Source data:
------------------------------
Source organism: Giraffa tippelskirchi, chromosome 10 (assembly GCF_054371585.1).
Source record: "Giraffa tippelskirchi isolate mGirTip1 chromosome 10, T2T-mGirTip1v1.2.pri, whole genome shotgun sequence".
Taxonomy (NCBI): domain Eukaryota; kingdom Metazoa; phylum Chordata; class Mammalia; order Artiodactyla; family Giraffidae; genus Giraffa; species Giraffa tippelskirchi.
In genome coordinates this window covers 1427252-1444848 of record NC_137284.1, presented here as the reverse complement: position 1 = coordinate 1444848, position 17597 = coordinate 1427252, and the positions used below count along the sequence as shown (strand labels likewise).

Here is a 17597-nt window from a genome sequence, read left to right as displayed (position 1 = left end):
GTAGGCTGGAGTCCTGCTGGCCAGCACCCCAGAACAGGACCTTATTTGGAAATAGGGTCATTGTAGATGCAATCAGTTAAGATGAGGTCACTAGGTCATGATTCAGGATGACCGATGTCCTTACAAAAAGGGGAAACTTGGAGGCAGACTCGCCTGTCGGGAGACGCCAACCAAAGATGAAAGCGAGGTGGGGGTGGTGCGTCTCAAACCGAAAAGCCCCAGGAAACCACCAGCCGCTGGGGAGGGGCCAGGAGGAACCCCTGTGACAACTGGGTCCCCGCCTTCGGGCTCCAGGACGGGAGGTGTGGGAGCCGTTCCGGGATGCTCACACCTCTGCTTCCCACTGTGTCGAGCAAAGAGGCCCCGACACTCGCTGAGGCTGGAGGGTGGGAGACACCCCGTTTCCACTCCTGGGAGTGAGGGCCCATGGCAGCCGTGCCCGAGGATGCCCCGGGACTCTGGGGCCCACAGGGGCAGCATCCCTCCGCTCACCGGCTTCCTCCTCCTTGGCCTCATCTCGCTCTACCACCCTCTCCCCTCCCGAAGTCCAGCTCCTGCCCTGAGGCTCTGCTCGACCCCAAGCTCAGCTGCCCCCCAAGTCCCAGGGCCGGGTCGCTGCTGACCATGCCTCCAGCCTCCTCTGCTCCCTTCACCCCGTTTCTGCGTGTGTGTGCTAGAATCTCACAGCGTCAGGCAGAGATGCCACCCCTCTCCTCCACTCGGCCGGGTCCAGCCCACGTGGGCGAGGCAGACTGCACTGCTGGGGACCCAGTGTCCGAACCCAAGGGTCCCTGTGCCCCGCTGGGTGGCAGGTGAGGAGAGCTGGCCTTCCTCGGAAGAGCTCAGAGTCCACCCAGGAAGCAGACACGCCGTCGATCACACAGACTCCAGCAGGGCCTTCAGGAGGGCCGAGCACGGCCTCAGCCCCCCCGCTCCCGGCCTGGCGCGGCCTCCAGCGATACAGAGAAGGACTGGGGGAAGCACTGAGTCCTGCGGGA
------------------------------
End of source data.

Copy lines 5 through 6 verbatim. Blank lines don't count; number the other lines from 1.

Here is a 17597-nt window from a genome sequence, read left to right as displayed (position 1 = left end):
GTAGGCTGGAGTCCTGCTGGCCAGCACCCCAGAACAGGACCTTATTTGGAAATAGGGTCATTGTAGATGCAATCAGTTAAGATGAGGTCACTAGGTCATGATTCAGGATGACCGATGTCCTTACAAAAAGGGGAAACTTGGAGGCAGACTCGCCTGTCGGGAGACGCCAACCAAAGATGAAAGCGAGGTGGGGGTGGTGCGTCTCAAACCGAAAAGCCCCAGGAAACCACCAGCCGCTGGGGAGGGGCCAGGAGGAACCCCTGTGACAACTGGGTCCCCGCCTTCGGGCTCCAGGACGGGAGGTGTGGGAGCCGTTCCGGGATGCTCACACCTCTGCTTCCCACTGTGTCGAGCAAAGAGGCCCCGACACTCGCTGAGGCTGGAGGGTGGGAGACACCCCGTTTCCACTCCTGGGAGTGAGGGCCCATGGCAGCCGTGCCCGAGGATGCCCCGGGACTCTGGGGCCCACAGGGGCAGCATCCCTCCGCTCACCGGCTTCCTCCTCCTTGGCCTCATCTCGCTCTACCACCCTCTCCCCTCCCGAAGTCCAGCTCCTGCCCTGAGGCTCTGCTCGACCCCAAGCTCAGCTGCCCCCCAAGTCCCAGGGCCGGGTCGCTGCTGACCATGCCTCCAGCCTCCTCTGCTCCCTTCACCCCGTTTCTGCGTGTGTGTGCTAGAATCTCACAGCGTCAGGCAGAGATGCCACCCCTCTCCTCCACTCGGCCGGGTCCAGCCCACGTGGGCGAGGCAGACTGCACTGCTGGGGACCCAGTGTCCGAACCCAAGGGTCCCTGTGCCCCGCTGGGTGGCAGGTGAGGAGAGCTGGCCTTCCTCGGAAGAGCTCAGAGTCCACCCAGGAAGCAGACACGCCGTCGATCACACAGACTCCAGCAGGGCCTTCAGGAGGGCCGAGCACGGCCTCAGCCCCCCCGCTCCCGGCCTGGCGCGGCCTCCAGCGATACAGAGAAGGACTGGGGGAAGCACTGAGTCCTGCGGGA